Resigning as selectman for professional, personal reasons
By Tracy F. Seelye, Express editor
HANSON — Citing “both personal and professional” considerations after “considerable thought,” Selectmen Chairman David Soper has announced his resignation from office effective Wednesday, Oct. 8.
“This is obviously not something that was planned,” Soper told the board Tuesday, Sept. 16. “There’s been a lot of delibaration in the Soper household. Just know this is not on my terms and I will miss my role on the board.”
There is one year and seven months left in his term and the board, voicing appreciation for Soper’s years of service and regret at his decision, voted 4-0 to schedule a special election for Saturday, Dec. 13 — the earliest date on which an election could be set under Mass. General Law.
If Town Meeting votes to send a school roof question to the ballot, it would also be Dec. 13, although it could have been scheduled as early as Nov. 15 had it appeared on a ballot separate from the selectman seat. Whether a ballot question will be voted will be decided on Town Meeting night.
Town Administrator Ron San Angelo said in the little over a year that he has worked with Soper they have had a wonderful working relationship.
“I wanted to say thank you, both as a town administrator and a citizen, for the work that you’ve done on behalf of the town,” San Angelo said. “Your work has been appreciated.”
Selectman Don Howard agreed with San Angelo’s sentiments, but argued the board needed full membership.
“I think we should fill it,” Howard said to the board’s agreement. “Nothing against David, but I think we should have five members on the board and I think we should do it as soon as we can do it.”
Selectman Bruce Young said he, too, was leaning toward voting right away to set a Dec. 13 election.
“It gives people more notice that an election will take place, rather than waiting for the October Town Meeting,” he said.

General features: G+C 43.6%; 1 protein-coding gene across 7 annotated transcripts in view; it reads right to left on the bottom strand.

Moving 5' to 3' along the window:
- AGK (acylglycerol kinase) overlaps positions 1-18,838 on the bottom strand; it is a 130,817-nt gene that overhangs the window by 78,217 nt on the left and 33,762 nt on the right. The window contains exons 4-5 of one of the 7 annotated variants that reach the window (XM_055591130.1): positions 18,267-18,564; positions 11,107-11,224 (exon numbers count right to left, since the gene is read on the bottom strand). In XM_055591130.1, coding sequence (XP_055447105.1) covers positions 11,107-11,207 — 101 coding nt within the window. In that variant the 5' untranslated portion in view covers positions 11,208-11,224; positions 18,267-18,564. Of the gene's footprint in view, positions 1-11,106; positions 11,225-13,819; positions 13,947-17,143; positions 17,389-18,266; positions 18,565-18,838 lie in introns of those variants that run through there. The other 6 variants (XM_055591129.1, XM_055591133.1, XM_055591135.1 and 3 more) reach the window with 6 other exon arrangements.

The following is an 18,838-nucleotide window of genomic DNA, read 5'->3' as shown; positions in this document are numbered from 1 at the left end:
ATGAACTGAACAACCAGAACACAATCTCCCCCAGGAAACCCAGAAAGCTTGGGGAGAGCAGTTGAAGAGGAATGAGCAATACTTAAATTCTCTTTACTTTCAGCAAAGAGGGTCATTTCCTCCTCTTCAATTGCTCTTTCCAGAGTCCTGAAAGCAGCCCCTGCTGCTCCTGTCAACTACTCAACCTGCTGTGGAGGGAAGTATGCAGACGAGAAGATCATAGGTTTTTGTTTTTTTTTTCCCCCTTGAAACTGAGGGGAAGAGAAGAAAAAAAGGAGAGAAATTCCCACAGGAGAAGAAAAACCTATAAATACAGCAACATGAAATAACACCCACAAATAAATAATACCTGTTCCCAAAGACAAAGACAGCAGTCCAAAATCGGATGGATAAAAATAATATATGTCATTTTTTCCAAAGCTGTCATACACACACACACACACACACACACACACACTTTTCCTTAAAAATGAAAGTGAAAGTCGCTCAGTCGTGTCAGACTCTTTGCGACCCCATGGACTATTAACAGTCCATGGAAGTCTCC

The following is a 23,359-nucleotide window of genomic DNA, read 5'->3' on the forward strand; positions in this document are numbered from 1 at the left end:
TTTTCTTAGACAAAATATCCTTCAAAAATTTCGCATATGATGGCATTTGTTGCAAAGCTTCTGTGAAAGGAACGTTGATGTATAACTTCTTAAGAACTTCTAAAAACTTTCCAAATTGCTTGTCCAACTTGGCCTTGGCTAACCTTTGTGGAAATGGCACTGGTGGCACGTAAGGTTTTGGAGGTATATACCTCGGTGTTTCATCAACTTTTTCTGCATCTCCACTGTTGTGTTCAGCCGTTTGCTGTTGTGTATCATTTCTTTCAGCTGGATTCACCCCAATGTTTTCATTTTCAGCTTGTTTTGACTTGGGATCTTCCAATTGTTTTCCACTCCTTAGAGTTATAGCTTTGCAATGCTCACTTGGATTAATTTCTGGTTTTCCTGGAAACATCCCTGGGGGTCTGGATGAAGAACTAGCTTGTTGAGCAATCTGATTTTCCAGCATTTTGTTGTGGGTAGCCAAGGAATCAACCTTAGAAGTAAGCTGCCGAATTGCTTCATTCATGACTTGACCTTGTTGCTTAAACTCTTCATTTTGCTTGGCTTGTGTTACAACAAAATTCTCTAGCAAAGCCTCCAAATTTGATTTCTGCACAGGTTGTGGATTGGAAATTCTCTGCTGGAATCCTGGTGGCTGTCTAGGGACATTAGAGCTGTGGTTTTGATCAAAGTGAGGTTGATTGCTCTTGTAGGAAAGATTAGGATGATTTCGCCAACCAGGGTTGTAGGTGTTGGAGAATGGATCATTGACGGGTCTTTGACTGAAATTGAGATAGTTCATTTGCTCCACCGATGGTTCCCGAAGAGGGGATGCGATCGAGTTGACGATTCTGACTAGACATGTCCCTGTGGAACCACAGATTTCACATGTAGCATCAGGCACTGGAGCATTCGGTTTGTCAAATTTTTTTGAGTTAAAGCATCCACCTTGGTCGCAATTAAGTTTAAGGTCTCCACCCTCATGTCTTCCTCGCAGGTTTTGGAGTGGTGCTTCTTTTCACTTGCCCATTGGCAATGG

In other business, the board finalized the special Town Meeting warrant, removing four of the 46 proposed articles as no longer applcable or redundant. Town Meeting convenes at 7:30 p.m., Monday, Oct. 6 at the Hanson Middle School auditorium. Selectmen suggested that, with so many articles on the warrant, a second night at 7:30 p.m., Tuesday, Oct. 7 may be required.
One of the removed articles, relates to rekeying doors at Maquan School, as windows along side classroom doors complicate security even with new locks and the new ALICE (Alert, Lock down, Inform, Counter and Evacuate) approach to live shooter training emphasizes evacuation over shelter in place procedures.
“What they’re finding is in some cases an evacuation is much better than an actual lockdown,” said Selectmen Bill Scott regarding discussion with Police Chief Michael Miksch on the ALICE approach. “The glass to the side of the door could easily be broken.”
Also removed were articles seeking an indoor ventilator for the Maquan School office, pending further air-quality testing, as well as an article seeking funds for public bid documents for the Indian Head roof, as is would be included in the process of repairing or replacing the roof and is covered in two other articles.
The fourth article removed was one seeking creation of a revolving fund from a portion of subdivision review fees to pay for sidewalk projects. The current town counsel agreed with former counsel Kopelman & Paige that the fund would be illegal.
Soper asked if another funding solution could be found.
“We, as a town, have not been responsive to the needs of our community,” he said adding and improving sidewalks near the train station could boost ridership, for example.
Language — revised by the School Committee and town attorney — was also adjusted in two other articles to update the wording concerning the roof and lintel questions for Indian Head School.
Selectmen also heard a presentation from Plymouth County Treasurer Tom O’Brien, County Commissioner Sandra Wright, state Rep. Josh Cutler, D-Duxbury, and state Sen. Tom Kennedy, D-Brockton, about a $75,000 grant for pond maintenance.
The award was funded through Plymouth County via a line item in the state budget secured by Cutler and Kennedy. Hanson has been selected to be the first recipient for the pilot program.